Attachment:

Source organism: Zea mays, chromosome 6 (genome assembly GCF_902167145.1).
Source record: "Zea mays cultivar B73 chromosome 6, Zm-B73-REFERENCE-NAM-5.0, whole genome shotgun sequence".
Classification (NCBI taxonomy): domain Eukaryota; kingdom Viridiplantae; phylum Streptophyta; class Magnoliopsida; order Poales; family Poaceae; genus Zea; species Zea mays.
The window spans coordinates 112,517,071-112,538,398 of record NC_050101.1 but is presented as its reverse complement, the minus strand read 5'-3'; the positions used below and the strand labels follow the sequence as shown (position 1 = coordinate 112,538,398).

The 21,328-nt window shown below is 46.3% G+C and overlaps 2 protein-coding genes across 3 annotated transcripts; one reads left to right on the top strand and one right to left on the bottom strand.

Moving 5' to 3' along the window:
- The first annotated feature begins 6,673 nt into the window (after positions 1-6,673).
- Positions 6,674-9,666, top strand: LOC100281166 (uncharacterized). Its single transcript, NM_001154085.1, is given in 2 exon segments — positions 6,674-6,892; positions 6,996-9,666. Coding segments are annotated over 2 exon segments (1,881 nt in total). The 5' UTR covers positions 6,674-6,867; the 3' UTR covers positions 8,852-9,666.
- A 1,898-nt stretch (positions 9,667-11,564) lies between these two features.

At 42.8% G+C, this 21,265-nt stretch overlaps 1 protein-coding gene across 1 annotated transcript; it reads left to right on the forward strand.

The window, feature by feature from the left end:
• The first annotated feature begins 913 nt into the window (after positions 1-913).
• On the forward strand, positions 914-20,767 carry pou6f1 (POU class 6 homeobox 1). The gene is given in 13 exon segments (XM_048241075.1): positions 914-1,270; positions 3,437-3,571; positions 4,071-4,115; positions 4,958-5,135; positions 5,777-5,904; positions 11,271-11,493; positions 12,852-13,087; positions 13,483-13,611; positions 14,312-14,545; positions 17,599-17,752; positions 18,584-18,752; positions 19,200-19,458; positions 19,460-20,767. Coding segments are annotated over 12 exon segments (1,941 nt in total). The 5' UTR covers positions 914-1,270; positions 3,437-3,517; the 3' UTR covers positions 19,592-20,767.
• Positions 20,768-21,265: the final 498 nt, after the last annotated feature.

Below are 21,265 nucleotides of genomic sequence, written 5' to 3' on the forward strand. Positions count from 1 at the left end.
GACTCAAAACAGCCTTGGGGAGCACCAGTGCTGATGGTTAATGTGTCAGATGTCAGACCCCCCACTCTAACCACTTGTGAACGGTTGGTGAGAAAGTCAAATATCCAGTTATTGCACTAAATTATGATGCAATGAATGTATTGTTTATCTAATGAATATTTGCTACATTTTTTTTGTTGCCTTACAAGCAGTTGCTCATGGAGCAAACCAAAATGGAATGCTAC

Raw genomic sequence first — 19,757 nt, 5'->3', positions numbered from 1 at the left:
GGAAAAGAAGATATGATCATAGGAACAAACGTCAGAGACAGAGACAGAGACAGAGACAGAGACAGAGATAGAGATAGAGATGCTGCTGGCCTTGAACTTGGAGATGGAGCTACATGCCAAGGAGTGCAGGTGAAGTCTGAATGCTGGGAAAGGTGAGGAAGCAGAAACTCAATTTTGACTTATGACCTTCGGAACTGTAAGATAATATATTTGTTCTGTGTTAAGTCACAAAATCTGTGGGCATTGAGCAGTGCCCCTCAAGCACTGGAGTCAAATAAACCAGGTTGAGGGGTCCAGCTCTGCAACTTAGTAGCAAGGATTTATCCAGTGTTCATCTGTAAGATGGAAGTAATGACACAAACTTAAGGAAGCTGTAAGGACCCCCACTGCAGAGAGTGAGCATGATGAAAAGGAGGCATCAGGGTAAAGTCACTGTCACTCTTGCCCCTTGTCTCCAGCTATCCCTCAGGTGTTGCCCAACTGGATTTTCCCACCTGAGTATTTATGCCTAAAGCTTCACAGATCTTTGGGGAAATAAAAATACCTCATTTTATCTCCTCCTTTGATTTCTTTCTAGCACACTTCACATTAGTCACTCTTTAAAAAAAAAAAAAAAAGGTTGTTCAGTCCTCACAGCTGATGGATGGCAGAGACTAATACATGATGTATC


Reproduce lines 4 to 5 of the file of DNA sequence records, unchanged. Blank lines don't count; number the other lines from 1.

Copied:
The window spans coordinates 112,517,071-112,538,398 of record NC_050101.1 but is presented as its reverse complement, the minus strand read 5'-3'; the positions used below and the strand labels follow the sequence as shown (position 1 = coordinate 112,538,398).

The 21,328-nt window shown below is 46.3% G+C and overlaps 2 protein-coding genes across 3 annotated transcripts; one reads left to right on the top strand and one right to left on the bottom strand.